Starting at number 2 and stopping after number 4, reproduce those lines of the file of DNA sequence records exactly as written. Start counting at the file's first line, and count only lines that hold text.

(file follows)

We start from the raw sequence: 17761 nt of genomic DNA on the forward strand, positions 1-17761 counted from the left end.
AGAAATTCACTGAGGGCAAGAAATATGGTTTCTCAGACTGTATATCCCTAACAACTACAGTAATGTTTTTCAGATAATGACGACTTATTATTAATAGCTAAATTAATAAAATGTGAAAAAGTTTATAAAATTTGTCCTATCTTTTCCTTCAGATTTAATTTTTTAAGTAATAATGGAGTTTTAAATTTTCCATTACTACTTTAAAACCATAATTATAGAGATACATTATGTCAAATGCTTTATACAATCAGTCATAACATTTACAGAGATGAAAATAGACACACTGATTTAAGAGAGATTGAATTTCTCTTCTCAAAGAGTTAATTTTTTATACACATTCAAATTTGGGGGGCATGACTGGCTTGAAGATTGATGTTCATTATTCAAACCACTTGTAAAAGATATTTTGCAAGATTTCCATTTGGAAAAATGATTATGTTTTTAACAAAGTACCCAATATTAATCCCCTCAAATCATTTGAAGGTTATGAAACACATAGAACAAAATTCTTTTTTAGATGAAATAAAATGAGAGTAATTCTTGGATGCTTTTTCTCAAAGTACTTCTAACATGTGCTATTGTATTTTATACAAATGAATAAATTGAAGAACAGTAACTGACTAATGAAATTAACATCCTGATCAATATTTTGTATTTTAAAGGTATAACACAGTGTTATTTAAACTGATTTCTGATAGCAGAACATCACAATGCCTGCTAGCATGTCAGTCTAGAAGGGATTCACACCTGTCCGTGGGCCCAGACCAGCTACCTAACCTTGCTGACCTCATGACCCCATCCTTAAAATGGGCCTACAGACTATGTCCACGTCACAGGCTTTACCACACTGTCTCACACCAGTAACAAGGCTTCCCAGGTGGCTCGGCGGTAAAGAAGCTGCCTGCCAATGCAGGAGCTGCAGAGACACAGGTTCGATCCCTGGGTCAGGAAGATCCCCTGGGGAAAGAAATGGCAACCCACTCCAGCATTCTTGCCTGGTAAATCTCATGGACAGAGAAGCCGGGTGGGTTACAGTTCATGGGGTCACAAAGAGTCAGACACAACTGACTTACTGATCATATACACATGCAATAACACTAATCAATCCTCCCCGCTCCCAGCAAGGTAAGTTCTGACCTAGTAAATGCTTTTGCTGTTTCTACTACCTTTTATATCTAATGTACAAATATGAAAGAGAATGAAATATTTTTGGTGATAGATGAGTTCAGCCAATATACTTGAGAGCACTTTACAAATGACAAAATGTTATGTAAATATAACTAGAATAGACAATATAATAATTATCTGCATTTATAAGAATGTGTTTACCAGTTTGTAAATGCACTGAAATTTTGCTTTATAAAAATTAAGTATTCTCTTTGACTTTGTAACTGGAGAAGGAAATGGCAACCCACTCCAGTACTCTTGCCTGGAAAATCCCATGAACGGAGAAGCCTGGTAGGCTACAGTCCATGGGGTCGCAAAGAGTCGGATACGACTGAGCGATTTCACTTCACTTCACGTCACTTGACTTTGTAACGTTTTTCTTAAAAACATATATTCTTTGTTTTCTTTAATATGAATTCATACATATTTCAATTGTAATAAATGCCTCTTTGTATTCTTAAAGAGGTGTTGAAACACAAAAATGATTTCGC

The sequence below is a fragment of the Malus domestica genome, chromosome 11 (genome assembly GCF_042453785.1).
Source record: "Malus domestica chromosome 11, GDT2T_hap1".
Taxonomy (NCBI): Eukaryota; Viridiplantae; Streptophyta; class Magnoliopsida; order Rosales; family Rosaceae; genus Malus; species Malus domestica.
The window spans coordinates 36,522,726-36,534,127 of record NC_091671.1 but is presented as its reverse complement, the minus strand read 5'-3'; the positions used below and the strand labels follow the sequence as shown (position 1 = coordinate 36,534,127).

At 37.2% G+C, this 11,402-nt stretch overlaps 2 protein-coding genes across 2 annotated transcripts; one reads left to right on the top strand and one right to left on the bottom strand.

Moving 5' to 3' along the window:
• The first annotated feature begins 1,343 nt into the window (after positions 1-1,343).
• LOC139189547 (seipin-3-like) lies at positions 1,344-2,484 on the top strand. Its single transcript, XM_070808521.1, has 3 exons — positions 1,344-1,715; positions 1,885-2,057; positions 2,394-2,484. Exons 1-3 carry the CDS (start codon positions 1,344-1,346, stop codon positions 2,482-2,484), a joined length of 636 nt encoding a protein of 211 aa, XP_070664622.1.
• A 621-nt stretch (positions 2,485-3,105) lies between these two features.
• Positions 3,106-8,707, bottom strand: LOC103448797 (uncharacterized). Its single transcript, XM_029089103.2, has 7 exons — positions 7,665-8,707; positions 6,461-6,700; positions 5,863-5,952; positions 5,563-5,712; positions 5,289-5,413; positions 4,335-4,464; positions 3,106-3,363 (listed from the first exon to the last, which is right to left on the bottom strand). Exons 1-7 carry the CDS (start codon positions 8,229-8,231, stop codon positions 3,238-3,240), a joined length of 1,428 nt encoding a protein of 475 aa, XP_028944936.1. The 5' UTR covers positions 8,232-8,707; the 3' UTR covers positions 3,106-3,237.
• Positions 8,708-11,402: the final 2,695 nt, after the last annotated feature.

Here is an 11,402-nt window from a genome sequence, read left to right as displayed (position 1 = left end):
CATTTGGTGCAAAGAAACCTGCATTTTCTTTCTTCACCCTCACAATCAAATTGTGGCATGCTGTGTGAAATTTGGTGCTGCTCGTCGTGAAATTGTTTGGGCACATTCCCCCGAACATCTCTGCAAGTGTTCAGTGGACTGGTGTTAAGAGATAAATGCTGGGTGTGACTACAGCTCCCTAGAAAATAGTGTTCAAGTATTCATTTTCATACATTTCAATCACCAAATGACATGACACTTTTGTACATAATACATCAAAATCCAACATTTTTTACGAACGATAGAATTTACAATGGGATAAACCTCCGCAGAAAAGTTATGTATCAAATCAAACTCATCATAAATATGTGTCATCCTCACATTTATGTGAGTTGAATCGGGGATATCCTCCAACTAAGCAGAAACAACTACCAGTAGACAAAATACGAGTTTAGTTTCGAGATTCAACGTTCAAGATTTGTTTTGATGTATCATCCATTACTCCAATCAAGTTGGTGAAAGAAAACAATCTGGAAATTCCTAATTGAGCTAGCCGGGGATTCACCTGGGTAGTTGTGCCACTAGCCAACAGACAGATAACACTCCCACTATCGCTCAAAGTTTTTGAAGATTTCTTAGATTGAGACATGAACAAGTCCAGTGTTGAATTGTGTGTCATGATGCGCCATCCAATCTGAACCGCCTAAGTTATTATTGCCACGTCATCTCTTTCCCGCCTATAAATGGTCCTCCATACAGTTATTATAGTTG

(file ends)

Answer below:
AGAAATTCACTGAGGGCAAGAAATATGGTTTCTCAGACTGTATATCCCTAACAACTACAGTAATGTTTTTCAGATAATGACGACTTATTATTAATAGCTAAATTAATAAAATGTGAAAAAGTTTATAAAATTTGTCCTATCTTTTCCTTCAGATTTAATTTTTTAAGTAATAATGGAGTTTTAAATTTTCCATTACTACTTTAAAACCATAATTATAGAGATACATTATGTCAAATGCTTTATACAATCAGTCATAACATTTACAGAGATGAAAATAGACACACTGATTTAAGAGAGATTGAATTTCTCTTCTCAAAGAGTTAATTTTTTATACACATTCAAATTTGGGGGGCATGACTGGCTTGAAGATTGATGTTCATTATTCAAACCACTTGTAAAAGATATTTTGCAAGATTTCCATTTGGAAAAATGATTATGTTTTTAACAAAGTACCCAATATTAATCCCCTCAAATCATTTGAAGGTTATGAAACACATAGAACAAAATTCTTTTTTAGATGAAATAAAATGAGAGTAATTCTTGGATGCTTTTTCTCAAAGTACTTCTAACATGTGCTATTGTATTTTATACAAATGAATAAATTGAAGAACAGTAACTGACTAATGAAATTAACATCCTGATCAATATTTTGTATTTTAAAGGTATAACACAGTGTTATTTAAACTGATTTCTGATAGCAGAACATCACAATGCCTGCTAGCATGTCAGTCTAGAAGGGATTCACACCTGTCCGTGGGCCCAGACCAGCTACCTAACCTTGCTGACCTCATGACCCCATCCTTAAAATGGGCCTACAGACTATGTCCACGTCACAGGCTTTACCACACTGTCTCACACCAGTAACAAGGCTTCCCAGGTGGCTCGGCGGTAAAGAAGCTGCCTGCCAATGCAGGAGCTGCAGAGACACAGGTTCGATCCCTGGGTCAGGAAGATCCCCTGGGGAAAGAAATGGCAACCCACTCCAGCATTCTTGCCTGGTAAATCTCATGGACAGAGAAGCCGGGTGGGTTACAGTTCATGGGGTCACAAAGAGTCAGACACAACTGACTTACTGATCATATACACATGCAATAACACTAATCAATCCTCCCCGCTCCCAGCAAGGTAAGTTCTGACCTAGTAAATGCTTTTGCTGTTTCTACTACCTTTTATATCTAATGTACAAATATGAAAGAGAATGAAATATTTTTGGTGATAGATGAGTTCAGCCAATATACTTGAGAGCACTTTACAAATGACAAAATGTTATGTAAATATAACTAGAATAGACAATATAATAATTATCTGCATTTATAAGAATGTGTTTACCAGTTTGTAAATGCACTGAAATTTTGCTTTATAAAAATTAAGTATTCTCTTTGACTTTGTAACTGGAGAAGGAAATGGCAACCCACTCCAGTACTCTTGCCTGGAAAATCCCATGAACGGAGAAGCCTGGTAGGCTACAGTCCATGGGGTCGCAAAGAGTCGGATACGACTGAGCGATTTCACTTCACTTCACGTCACTTGACTTTGTAACGTTTTTCTTAAAAACATATATTCTTTGTTTTCTTTAATATGAATTCATACATATTTCAATTGTAATAAATGCCTCTTTGTATTCTTAAAGAGGTGTTGAAACACAAAAATGATTTCGC

The sequence below is a fragment of the Malus domestica genome, chromosome 11 (genome assembly GCF_042453785.1).
Source record: "Malus domestica chromosome 11, GDT2T_hap1".